I felt that people would stop believing me because I didn’t have an answer for what was going on, and apparently no one else did either. So when my Rheumatologist turned around to me and said “I think you have an autoimmune condition, I want to start on you Hydroxychloroquine” I didn’t know whether to cry with happiness because I finally had an answer or to cry because I had found out that what I was hoping wasn’t true, was true.

As I said before, we haven’t quite narrowed down what condition I have. There is speculation that I could have Lupus or Mixed Connective Tissue Disease… or I could have Psoriatic Arthritis or Seronegative RA. We haven’t worked it out yet. I personally believe that I could have something similar to Psoriatic Arthritis or Seronegative RA due to my negative test results and the inflammation in my ligaments and tendons… and more recently, the whole finger that swelled up for 5/6 days for no reason [AKA dactylitis, although I need to get that confirmed by my rheumatologist]. I am lucky that I am studying physiotherapy so my lecturers understand what sort of problems I may have at uni but the problem with not having a name for my condition means that I can’t tell them straight out what I have and then have to explain the whole “I’ve been diagnosed but they haven’t said what it is yet… because I am a mystery to my rheumatologist”.

Of course all that emotional stuff stems from how my condition affects me physically, and also partly on how other people treat me because of my condition. If you look at me you cannot tell that I have a joint condition. If you had a line up and you had to choose someone who you thought was chronically ill, I very much doubt you would choose me. I look healthy… and to some extent I class myself as healthy but if you read my medical file you would probably picture someone who is unhealthy. I want to quote some things that my rheumatologist has written about our meeting and I want you to try to think about what a person with these ailments would look like.

“Lumbar sacral spine movements were grossly restricted”

“… restriction of plantar flexion subtalar movements and mid foot movements” [AKA restricted movements in my feet and ankles]

Morning stiffness remains a significant problem and can last between 1 and 3 hours”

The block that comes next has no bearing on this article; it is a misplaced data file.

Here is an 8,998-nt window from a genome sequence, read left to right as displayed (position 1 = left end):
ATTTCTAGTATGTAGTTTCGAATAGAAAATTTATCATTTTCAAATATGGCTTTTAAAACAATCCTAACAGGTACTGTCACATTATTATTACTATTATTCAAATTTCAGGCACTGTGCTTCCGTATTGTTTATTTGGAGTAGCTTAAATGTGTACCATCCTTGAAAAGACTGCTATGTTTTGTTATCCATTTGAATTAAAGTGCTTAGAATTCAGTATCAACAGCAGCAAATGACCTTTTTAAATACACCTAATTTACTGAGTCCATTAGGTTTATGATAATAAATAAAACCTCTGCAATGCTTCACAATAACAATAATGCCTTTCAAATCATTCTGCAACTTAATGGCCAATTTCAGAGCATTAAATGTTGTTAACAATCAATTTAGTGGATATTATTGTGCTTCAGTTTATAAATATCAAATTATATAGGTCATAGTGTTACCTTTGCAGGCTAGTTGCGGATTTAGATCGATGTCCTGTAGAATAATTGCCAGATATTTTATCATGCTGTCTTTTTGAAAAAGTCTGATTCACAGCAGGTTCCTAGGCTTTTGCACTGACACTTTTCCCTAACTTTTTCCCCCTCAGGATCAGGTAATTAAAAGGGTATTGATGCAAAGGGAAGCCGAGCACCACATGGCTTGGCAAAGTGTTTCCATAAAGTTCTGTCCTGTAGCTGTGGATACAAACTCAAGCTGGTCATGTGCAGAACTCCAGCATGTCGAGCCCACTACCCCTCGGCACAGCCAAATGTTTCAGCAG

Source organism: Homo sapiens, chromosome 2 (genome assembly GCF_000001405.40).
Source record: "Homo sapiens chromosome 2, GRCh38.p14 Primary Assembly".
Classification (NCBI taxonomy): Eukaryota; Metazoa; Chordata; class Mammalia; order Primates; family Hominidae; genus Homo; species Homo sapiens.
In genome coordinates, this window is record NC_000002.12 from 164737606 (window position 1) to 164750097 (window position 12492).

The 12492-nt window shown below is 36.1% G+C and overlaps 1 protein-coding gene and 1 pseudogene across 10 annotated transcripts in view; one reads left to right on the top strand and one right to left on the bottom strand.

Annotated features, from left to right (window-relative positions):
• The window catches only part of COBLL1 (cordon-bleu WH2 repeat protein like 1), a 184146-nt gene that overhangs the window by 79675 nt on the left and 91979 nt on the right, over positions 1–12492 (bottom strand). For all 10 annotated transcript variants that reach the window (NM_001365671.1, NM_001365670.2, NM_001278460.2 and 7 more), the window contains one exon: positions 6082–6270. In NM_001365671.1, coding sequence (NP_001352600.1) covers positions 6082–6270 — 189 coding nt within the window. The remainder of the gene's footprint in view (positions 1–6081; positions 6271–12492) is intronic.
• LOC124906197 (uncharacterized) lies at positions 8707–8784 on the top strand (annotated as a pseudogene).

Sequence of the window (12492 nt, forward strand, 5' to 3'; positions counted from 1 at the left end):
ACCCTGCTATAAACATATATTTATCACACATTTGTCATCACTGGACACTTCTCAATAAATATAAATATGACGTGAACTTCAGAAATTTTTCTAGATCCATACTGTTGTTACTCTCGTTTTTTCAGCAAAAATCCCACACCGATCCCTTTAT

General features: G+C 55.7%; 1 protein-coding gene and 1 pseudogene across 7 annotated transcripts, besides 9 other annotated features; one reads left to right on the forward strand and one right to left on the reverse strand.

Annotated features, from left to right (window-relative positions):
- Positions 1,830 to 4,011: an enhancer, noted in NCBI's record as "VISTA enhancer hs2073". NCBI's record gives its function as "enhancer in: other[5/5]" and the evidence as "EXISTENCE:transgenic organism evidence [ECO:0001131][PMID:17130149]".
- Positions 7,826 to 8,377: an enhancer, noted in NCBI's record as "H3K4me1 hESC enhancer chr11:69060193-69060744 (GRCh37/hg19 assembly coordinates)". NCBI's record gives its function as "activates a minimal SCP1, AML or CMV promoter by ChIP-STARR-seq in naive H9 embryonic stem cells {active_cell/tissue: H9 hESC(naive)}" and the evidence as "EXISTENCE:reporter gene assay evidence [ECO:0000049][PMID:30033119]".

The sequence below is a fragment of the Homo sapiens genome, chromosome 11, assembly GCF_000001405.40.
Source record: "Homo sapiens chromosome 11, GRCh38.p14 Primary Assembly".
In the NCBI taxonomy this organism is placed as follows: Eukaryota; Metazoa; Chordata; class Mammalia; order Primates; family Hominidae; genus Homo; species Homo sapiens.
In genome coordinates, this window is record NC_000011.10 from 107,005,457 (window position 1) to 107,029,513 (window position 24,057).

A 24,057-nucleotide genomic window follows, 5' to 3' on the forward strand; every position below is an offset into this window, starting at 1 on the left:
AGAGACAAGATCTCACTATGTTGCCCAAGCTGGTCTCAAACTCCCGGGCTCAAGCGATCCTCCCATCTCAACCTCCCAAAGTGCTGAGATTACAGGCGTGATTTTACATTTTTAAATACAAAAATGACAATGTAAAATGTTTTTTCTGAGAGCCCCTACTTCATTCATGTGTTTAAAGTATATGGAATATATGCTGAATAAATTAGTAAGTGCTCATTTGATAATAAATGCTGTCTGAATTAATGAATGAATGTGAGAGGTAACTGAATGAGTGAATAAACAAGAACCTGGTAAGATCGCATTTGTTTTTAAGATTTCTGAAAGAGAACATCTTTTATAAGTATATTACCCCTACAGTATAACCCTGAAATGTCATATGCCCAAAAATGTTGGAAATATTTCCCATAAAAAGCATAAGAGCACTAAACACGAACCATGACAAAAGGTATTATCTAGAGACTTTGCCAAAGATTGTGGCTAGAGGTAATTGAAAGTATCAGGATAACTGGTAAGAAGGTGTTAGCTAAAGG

“…feels extremely tired”

“… grossly restricted movements in neck and back”

If I saw a description of this written down I would expect to see someone who probably wouldn’t be very active, and probably wouldn’t be able to move very well because of all the stiffness. However, that is not the case. I am active, I can run, I can jump… Some of the time that is. And this is the thing with chronic invisible illnesses of an autoimmune nature, sometimes you can feel really good and the next day, or even the next hour, you can feel absolutely horrendous.

There have been times that I have used a disabled toilet because of the fear that I wouldn’t be able to get up off of a normal toilet without handrails. There have been times where I have sat in the disabled seat on buses because my joints couldn’t cope with me standing any longer. There have been times where I have been physically sick from pain. There are days where I can’t write, or when I find it hard to type. What I want people to learn from this is that living with an illness is very unpredictable and you have little control over which days you feel great and which days you don’t. I deal with pain, swelling, stiffness and inflammation every single day and yet some days I can still be “normal” whatever normal is. The point is that you cannot see my suffering so just because I don’t tell you that I am sore doesn’t mean that I am pain-free. Please remember that your sister, brother, parent, friend, relative, colleague… who ever you know with RA/Autoimmine arthritis, will most likely be sore every day and have symptoms every day. Just because you can’t see them, doesn’t mean that they aren’t having problems. If they are doing things slightly differently to normal then this is probably them compensating for said symptoms in a functional way… they might even ask you for help. Don’t make a big deal of it, just help them. Don’t treat them any different to normal, they are the same person they have always been. They do not need to feel more isolated by their illness because you feel the need to make a big song and dance about what they can/can’t do or what they may/may not need help with.